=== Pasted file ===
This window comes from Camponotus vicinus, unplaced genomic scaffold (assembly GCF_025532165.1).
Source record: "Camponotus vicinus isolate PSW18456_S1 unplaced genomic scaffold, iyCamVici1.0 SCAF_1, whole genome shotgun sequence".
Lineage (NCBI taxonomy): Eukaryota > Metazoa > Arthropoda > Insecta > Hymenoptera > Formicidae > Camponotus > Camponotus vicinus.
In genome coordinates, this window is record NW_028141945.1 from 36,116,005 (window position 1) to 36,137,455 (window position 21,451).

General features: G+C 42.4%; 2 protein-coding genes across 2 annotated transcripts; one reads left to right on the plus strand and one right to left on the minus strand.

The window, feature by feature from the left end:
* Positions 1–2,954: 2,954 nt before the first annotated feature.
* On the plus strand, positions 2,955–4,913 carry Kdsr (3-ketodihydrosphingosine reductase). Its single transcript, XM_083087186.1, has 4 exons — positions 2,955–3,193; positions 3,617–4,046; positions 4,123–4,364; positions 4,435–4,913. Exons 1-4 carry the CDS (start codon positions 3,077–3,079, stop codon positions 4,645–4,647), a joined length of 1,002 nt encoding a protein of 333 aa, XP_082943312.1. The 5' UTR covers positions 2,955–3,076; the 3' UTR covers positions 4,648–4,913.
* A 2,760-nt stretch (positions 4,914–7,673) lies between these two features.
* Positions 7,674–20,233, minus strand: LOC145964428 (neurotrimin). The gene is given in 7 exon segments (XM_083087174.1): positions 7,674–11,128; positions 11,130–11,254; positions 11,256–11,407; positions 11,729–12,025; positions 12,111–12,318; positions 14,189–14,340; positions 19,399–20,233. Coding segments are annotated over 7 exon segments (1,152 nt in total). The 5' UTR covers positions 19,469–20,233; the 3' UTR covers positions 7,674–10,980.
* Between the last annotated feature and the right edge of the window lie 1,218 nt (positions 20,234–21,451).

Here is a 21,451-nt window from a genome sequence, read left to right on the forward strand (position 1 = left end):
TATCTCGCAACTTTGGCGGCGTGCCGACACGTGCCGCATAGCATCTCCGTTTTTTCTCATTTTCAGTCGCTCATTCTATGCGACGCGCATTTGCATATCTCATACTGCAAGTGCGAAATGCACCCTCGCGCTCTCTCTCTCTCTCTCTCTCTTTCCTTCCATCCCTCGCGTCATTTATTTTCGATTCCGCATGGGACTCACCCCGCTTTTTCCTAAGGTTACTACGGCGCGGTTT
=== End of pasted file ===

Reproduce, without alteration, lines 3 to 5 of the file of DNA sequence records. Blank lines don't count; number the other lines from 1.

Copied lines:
Lineage (NCBI taxonomy): Eukaryota > Metazoa > Arthropoda > Insecta > Hymenoptera > Formicidae > Camponotus > Camponotus vicinus.
In genome coordinates, this window is record NW_028141945.1 from 36,116,005 (window position 1) to 36,137,455 (window position 21,451).

General features: G+C 42.4%; 2 protein-coding genes across 2 annotated transcripts; one reads left to right on the plus strand and one right to left on the minus strand.